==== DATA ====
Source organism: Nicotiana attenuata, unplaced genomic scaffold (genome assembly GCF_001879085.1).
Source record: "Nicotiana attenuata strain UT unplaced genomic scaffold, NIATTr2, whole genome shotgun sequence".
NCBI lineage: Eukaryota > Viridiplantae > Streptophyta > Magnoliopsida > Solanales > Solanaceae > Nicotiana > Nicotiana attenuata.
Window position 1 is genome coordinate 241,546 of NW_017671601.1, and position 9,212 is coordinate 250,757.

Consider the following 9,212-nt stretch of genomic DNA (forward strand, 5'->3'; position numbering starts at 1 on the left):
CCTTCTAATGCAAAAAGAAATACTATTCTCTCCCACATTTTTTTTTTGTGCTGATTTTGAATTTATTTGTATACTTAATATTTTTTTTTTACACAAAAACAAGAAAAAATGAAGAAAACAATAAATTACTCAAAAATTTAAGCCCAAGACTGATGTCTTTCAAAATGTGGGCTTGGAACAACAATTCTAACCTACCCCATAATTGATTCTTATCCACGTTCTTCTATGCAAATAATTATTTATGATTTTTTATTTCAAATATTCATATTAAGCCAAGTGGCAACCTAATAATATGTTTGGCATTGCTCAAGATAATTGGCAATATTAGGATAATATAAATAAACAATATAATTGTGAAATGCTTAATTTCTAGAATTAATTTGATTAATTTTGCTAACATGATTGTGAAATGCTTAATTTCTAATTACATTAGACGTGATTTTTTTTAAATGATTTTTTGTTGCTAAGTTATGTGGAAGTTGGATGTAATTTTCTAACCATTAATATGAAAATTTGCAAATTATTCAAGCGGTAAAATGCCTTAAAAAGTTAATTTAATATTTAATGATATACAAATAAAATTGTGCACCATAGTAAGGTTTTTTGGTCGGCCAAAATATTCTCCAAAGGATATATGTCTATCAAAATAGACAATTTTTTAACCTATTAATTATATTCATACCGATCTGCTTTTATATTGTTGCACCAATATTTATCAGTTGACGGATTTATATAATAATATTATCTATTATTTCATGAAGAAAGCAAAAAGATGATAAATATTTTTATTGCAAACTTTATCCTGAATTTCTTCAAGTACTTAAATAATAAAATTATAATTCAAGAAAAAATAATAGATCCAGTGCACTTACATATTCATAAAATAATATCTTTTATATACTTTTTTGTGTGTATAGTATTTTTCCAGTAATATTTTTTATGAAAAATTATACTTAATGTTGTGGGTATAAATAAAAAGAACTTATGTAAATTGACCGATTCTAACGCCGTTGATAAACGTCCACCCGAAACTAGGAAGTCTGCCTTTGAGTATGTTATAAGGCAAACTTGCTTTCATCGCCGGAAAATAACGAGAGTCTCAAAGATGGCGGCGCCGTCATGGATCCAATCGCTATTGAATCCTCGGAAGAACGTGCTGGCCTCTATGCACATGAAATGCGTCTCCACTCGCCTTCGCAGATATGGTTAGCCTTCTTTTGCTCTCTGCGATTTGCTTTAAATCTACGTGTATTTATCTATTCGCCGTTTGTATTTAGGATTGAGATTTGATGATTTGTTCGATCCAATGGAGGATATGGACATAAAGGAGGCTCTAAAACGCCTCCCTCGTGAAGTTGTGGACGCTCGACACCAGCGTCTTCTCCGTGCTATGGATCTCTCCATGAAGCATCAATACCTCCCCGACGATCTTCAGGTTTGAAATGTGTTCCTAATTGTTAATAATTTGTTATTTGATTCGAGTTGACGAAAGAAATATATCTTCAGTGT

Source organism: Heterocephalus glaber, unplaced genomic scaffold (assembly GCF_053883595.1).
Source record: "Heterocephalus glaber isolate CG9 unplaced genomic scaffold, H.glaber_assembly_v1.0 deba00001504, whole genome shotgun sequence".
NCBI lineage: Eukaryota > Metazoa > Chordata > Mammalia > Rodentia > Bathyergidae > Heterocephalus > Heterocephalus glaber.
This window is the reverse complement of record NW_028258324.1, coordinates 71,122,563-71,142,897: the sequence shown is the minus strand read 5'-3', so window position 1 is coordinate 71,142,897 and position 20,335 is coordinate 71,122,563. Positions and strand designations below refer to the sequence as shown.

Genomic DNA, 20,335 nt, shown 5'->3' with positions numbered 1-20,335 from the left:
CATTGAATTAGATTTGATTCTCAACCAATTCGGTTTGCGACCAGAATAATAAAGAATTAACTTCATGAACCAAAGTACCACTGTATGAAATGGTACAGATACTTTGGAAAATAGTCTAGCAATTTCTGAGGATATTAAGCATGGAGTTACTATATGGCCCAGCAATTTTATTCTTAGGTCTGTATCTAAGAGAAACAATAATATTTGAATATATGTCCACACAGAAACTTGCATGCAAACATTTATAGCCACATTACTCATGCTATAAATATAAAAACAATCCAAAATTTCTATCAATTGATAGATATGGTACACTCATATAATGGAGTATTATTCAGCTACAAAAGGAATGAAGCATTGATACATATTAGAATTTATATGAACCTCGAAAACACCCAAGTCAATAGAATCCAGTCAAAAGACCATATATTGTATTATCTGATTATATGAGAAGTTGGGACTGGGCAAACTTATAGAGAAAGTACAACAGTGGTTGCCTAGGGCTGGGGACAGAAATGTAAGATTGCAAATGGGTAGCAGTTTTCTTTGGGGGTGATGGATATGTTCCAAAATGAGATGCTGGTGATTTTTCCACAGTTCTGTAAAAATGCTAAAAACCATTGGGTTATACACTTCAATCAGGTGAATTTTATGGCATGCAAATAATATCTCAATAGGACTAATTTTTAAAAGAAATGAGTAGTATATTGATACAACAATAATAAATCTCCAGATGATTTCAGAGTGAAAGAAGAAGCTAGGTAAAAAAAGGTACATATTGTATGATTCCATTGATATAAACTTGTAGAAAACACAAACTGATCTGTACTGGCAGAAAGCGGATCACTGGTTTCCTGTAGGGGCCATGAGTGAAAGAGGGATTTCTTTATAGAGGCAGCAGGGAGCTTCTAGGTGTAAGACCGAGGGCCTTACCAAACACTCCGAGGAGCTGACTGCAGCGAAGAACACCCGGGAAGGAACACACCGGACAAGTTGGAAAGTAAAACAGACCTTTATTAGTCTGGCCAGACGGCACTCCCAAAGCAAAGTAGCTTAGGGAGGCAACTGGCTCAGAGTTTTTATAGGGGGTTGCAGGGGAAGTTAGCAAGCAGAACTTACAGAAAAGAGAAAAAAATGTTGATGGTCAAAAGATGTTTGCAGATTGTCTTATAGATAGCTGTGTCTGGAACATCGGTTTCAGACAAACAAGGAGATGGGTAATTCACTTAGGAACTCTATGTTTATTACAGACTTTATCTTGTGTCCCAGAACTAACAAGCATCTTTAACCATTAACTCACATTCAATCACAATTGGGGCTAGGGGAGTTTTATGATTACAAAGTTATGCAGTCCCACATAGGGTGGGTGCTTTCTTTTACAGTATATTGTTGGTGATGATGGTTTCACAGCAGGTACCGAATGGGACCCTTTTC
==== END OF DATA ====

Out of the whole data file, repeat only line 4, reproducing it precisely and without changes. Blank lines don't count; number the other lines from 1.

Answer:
Window position 1 is genome coordinate 241,546 of NW_017671601.1, and position 9,212 is coordinate 250,757.